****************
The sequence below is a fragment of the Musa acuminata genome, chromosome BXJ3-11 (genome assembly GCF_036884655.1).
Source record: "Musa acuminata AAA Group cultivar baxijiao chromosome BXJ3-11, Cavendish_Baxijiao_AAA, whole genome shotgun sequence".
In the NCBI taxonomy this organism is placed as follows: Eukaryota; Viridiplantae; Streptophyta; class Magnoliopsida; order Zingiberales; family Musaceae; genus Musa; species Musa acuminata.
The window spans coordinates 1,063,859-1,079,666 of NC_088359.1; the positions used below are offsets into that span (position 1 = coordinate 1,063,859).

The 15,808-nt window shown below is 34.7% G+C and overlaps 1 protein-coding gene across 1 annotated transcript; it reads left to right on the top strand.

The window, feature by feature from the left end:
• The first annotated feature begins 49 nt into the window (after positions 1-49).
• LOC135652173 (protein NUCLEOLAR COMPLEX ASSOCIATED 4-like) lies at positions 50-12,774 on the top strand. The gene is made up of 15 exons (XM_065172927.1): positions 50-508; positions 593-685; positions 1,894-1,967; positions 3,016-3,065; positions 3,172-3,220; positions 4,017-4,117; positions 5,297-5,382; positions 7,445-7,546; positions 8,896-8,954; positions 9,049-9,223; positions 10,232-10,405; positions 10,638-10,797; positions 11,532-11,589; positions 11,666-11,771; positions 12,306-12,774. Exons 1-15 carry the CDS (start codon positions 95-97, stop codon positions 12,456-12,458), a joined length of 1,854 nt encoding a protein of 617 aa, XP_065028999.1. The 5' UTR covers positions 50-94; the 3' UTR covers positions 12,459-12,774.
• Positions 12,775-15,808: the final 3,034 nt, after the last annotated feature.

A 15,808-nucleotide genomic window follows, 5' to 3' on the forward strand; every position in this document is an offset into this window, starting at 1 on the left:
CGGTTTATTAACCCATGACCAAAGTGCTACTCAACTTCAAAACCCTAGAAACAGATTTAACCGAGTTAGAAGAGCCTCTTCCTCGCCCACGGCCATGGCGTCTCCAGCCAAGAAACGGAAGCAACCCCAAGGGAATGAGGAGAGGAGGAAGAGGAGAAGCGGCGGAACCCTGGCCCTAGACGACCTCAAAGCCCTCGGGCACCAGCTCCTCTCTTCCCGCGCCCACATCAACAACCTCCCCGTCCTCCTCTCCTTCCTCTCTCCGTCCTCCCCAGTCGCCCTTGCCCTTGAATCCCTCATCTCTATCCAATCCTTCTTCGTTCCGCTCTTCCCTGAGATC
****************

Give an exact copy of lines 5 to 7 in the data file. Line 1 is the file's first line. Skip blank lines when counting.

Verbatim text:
The 15,808-nt window shown below is 34.7% G+C and overlaps 1 protein-coding gene across 1 annotated transcript; it reads left to right on the top strand.

The window, feature by feature from the left end:
• The first annotated feature begins 49 nt into the window (after positions 1-49).